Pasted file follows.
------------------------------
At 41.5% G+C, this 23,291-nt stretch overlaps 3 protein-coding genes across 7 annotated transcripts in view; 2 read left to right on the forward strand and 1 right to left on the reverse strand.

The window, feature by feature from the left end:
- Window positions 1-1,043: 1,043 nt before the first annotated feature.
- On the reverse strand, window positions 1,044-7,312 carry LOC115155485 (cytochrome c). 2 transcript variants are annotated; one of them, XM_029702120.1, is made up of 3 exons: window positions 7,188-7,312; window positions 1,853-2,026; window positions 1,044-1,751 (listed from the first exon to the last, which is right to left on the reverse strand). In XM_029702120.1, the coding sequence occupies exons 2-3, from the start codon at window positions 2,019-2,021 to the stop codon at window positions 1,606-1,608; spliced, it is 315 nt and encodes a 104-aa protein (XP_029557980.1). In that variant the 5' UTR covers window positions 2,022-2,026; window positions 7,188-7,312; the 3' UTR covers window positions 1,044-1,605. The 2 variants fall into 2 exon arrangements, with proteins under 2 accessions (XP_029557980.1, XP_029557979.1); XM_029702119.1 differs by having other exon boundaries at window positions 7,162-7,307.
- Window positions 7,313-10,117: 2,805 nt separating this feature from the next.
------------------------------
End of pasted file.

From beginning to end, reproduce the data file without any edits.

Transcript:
At 41.5% G+C, this 23,291-nt stretch overlaps 3 protein-coding genes across 7 annotated transcripts in view; 2 read left to right on the forward strand and 1 right to left on the reverse strand.

The window, feature by feature from the left end:
- Window positions 1-1,043: 1,043 nt before the first annotated feature.
- On the reverse strand, window positions 1,044-7,312 carry LOC115155485 (cytochrome c). 2 transcript variants are annotated; one of them, XM_029702120.1, is made up of 3 exons: window positions 7,188-7,312; window positions 1,853-2,026; window positions 1,044-1,751 (listed from the first exon to the last, which is right to left on the reverse strand). In XM_029702120.1, the coding sequence occupies exons 2-3, from the start codon at window positions 2,019-2,021 to the stop codon at window positions 1,606-1,608; spliced, it is 315 nt and encodes a 104-aa protein (XP_029557980.1). In that variant the 5' UTR covers window positions 2,022-2,026; window positions 7,188-7,312; the 3' UTR covers window positions 1,044-1,605. The 2 variants fall into 2 exon arrangements, with proteins under 2 accessions (XP_029557980.1, XP_029557979.1); XM_029702119.1 differs by having other exon boundaries at window positions 7,162-7,307.
- Window positions 7,313-10,117: 2,805 nt separating this feature from the next.